1. Improved productivity: Because SCC does not require vibration to consolidate, it can be placed and finished more quickly than conventional concrete, leading to increased productivity on the construction site.

2. Enhanced durability: SCC has a denser structure than conventional concrete, which can improve its durability and resistance to chemical attacks and freeze-thaw cycling.

3. Better surface finish: SCC can produce a smoother and more uniform surface finish than conventional concrete, as it is able to fill and consolidate around complex reinforcement and formwork without leaving voids or honeycombing.

4. Increased design flexibility: SCC can be used in a variety of applications and has the ability to flow into and around complex and irregularly shaped formwork, allowing for increased design flexibility.

5. Improved energy efficiency: The production of SCC requires less energy than the production of conventional concrete, as it does not require vibration for consolidation. This can lead to reduced greenhouse gas emissions and improved energy efficiency.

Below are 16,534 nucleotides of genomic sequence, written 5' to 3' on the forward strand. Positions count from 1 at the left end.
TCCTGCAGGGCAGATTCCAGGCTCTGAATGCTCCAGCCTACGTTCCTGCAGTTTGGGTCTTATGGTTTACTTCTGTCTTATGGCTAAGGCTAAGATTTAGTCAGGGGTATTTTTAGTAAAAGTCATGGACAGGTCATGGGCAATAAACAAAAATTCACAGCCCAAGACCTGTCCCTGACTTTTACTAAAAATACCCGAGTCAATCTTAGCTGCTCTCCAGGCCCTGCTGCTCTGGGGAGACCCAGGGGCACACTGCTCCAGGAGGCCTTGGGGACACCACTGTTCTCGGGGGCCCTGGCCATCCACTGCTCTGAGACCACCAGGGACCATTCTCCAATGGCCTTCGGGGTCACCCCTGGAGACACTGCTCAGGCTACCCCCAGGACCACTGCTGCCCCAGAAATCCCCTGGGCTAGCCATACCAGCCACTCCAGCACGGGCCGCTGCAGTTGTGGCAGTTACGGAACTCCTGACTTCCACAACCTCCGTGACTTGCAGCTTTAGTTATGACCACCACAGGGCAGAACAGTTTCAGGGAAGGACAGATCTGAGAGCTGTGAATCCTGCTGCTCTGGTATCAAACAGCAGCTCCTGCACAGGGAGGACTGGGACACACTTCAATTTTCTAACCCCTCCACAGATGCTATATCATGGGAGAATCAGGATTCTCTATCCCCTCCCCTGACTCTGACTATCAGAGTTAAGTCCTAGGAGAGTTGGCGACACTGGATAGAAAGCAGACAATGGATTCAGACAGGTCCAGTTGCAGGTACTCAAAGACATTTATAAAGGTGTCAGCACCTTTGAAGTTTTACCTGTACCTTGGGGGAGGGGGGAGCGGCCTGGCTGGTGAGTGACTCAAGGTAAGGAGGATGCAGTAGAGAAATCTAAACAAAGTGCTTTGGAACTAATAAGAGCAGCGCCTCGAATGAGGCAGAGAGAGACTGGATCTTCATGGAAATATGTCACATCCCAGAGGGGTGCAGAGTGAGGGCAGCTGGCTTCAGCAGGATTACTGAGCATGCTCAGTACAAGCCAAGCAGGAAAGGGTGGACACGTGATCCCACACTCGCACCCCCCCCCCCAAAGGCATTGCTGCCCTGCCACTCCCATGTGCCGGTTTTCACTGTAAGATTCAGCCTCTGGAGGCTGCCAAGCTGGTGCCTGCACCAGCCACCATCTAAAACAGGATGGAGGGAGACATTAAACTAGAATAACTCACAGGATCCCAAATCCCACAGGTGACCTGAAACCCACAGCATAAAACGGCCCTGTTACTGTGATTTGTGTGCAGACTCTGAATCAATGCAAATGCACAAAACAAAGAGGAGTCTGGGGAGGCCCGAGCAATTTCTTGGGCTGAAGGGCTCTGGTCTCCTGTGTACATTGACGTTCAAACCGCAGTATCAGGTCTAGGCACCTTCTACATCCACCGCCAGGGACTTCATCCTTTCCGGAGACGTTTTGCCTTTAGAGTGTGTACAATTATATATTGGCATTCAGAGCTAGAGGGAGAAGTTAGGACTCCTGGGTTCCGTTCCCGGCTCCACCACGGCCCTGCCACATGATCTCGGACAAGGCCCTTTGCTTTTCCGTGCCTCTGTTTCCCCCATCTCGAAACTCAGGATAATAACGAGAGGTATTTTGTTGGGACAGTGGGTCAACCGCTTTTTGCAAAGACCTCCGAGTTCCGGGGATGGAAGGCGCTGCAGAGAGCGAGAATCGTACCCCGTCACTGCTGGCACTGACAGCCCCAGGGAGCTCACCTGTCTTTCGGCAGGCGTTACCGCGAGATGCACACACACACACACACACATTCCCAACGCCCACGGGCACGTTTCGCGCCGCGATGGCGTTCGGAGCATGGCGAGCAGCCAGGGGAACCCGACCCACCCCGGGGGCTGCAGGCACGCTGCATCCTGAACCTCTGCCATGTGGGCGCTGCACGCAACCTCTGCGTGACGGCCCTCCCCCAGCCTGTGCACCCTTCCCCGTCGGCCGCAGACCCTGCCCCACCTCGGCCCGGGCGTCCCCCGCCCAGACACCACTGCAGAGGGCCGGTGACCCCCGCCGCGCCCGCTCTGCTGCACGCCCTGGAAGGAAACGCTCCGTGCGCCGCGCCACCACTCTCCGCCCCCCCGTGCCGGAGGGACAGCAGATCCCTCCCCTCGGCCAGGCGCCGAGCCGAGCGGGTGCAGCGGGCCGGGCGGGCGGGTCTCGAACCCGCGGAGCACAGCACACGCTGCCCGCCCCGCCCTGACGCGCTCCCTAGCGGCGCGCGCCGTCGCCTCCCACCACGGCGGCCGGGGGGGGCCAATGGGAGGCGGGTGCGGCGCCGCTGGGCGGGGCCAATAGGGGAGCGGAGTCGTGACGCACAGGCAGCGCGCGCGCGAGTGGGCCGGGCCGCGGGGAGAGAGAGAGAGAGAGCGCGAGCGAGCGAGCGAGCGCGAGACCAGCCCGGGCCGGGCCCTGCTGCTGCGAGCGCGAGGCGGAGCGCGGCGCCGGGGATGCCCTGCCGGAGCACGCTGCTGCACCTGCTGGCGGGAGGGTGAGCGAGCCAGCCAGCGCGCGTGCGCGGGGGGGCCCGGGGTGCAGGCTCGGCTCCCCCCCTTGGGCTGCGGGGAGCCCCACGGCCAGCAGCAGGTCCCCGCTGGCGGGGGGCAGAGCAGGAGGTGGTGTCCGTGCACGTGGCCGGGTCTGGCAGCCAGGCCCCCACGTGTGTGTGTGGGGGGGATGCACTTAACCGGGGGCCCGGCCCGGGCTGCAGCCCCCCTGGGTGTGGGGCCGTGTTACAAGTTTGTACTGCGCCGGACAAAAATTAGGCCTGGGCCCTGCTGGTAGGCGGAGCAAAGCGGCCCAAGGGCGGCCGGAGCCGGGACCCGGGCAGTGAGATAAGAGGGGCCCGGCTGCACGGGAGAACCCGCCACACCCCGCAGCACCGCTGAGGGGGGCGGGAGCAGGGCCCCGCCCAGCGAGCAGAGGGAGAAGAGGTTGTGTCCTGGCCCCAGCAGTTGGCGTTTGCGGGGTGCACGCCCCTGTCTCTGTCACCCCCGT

JG: It was my first time using ChatGPT and I was impressed. Its answers were not 100% perfect, but the speed, succinctness, broad-brush coherence, and match to what I was expecting were genuinely remarkable.

My first queries featured straightforward terms like project management which elicited some reasonable, although rather unsophisticated, responses.

My final choice was a well-established technical term (self-compacting concrete), and I think this demonstrates well the kind of answer it will provide to a basic question. Here’s the ‘pinch of salt’ moment though: ChatGPT answers the question, but it won’t ‘school’ you. If you look at point five, you’ll see that it only notes energy savings through less vibration and does not suggest that you might like to think about the carbon consequences of SCC’s higher cementitious content.

The next time I need a speedy take on a subject, I’ll be happy to use AI to supplement my usual go-to wikis. ChatGPT is not quite capable of taking my job, yet AI tech like this is causing huge ripples in education right now, as we try to come to terms with both its potential to support learning and its unfortunate deployment as a weapon of mass plagiarism.

This article first appeared in the February issue of Construction Management.

Don’t miss out on BIM and digital construction news: sign up to receive the BIMplus newsletter.

Story for BIM+? Get in touch via email: [email protected]

Latest articles in Analysis